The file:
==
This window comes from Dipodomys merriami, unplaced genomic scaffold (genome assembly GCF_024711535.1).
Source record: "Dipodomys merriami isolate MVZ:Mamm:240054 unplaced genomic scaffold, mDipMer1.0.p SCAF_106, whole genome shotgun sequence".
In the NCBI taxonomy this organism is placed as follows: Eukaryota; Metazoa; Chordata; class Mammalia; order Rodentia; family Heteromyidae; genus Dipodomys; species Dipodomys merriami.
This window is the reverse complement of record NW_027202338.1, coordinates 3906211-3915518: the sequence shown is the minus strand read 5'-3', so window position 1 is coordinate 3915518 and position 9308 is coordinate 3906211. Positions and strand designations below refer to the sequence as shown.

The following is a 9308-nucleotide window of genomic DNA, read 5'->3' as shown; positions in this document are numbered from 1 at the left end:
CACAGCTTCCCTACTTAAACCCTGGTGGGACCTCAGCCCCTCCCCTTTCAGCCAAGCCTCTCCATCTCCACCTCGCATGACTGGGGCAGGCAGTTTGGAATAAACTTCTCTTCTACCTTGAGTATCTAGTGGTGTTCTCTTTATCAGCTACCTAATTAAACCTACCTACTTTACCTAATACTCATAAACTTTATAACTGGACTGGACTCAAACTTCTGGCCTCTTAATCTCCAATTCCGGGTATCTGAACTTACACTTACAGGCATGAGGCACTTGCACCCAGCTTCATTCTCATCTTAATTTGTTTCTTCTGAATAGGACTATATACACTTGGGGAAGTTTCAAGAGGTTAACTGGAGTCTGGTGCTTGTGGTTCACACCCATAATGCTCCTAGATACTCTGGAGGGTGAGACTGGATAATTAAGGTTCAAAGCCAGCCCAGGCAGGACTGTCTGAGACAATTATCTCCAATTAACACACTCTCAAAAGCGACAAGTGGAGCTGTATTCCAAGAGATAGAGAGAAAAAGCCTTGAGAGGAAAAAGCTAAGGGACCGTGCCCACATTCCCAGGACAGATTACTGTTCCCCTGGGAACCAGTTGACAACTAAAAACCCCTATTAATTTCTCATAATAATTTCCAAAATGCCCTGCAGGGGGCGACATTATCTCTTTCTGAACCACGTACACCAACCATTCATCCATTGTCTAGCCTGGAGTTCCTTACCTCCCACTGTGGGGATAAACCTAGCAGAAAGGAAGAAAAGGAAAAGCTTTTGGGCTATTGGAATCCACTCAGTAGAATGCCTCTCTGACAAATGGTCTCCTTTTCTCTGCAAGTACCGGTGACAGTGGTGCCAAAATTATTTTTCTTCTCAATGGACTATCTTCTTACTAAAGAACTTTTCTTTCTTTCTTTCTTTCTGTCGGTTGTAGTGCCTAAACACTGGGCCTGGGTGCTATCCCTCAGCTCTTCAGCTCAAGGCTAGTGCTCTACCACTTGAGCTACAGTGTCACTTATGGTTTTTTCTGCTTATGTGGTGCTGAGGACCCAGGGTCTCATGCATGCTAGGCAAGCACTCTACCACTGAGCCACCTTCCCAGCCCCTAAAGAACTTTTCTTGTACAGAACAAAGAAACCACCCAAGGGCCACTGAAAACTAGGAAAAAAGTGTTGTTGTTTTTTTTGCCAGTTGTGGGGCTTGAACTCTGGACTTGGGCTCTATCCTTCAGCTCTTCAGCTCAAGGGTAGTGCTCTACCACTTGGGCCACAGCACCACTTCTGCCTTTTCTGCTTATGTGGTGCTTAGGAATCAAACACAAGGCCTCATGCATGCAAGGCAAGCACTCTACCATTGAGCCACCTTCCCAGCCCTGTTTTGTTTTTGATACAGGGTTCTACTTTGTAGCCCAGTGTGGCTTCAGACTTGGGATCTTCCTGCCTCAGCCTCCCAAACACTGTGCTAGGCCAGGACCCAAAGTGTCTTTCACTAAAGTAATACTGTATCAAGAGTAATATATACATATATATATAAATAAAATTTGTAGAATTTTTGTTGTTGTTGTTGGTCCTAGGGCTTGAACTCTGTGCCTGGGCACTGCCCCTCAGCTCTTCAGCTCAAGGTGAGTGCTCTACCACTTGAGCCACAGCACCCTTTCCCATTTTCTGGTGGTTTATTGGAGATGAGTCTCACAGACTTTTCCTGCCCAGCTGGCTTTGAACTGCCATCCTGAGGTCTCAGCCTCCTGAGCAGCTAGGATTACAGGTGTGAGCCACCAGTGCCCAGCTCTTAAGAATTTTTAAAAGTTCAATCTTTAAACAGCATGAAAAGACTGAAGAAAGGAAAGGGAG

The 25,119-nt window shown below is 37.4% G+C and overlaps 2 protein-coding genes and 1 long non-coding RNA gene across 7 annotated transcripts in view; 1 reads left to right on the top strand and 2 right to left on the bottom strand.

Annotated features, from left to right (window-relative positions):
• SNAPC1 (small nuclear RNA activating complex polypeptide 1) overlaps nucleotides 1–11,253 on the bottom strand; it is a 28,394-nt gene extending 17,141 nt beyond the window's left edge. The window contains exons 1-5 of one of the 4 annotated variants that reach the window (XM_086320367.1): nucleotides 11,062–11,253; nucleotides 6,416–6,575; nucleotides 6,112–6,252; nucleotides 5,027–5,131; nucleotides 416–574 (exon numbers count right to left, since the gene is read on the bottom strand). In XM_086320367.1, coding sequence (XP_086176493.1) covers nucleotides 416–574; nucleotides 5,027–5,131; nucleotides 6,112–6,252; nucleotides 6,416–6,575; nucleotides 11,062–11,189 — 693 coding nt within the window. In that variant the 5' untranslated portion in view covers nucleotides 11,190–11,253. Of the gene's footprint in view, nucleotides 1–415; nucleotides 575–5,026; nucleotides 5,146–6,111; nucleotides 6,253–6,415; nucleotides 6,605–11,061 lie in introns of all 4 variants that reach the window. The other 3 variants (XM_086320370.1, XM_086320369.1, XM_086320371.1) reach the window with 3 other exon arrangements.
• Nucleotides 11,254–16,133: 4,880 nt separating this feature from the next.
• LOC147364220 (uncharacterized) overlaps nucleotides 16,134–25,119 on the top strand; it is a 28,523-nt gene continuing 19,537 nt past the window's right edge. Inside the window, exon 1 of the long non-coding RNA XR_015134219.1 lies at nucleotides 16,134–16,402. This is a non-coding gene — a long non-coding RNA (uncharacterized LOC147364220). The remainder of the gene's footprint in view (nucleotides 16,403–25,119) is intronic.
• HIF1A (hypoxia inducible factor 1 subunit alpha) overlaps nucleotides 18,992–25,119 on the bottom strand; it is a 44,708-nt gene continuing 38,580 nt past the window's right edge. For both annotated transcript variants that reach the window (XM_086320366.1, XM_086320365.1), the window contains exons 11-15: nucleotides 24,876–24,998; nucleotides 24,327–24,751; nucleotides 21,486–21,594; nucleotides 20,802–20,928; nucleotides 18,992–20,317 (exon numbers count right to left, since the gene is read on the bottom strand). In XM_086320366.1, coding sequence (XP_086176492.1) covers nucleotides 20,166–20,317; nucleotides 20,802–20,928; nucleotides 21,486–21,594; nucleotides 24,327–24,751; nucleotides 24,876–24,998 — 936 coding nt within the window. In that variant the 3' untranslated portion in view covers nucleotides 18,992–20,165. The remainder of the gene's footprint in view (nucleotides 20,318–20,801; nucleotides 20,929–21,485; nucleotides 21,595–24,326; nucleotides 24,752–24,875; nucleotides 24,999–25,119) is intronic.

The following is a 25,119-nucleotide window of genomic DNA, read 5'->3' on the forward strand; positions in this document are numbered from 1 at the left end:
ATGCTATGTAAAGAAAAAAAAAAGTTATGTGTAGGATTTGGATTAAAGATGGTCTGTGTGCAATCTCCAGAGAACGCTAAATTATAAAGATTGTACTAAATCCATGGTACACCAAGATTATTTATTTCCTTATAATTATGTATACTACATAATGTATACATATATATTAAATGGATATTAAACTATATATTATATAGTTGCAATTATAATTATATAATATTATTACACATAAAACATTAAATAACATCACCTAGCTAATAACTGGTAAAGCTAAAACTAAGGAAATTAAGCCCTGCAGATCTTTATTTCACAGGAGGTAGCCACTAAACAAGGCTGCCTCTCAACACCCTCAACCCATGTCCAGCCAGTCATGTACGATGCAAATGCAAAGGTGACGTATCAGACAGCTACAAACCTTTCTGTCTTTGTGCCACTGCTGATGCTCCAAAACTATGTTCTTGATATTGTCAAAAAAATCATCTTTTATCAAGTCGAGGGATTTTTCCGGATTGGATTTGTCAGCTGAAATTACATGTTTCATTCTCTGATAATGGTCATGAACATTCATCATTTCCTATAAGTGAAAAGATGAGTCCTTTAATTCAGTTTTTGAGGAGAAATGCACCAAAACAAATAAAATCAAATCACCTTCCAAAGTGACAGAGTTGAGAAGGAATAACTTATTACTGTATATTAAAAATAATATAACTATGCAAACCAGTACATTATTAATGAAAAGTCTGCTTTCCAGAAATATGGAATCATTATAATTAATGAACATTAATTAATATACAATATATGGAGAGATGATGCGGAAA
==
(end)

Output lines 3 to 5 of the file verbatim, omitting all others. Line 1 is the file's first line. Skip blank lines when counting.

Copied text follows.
In the NCBI taxonomy this organism is placed as follows: Eukaryota; Metazoa; Chordata; class Mammalia; order Rodentia; family Heteromyidae; genus Dipodomys; species Dipodomys merriami.
This window is the reverse complement of record NW_027202338.1, coordinates 3906211-3915518: the sequence shown is the minus strand read 5'-3', so window position 1 is coordinate 3915518 and position 9308 is coordinate 3906211. Positions and strand designations below refer to the sequence as shown.

The following is a 9308-nucleotide window of genomic DNA, read 5'->3' as shown; positions in this document are numbered from 1 at the left end: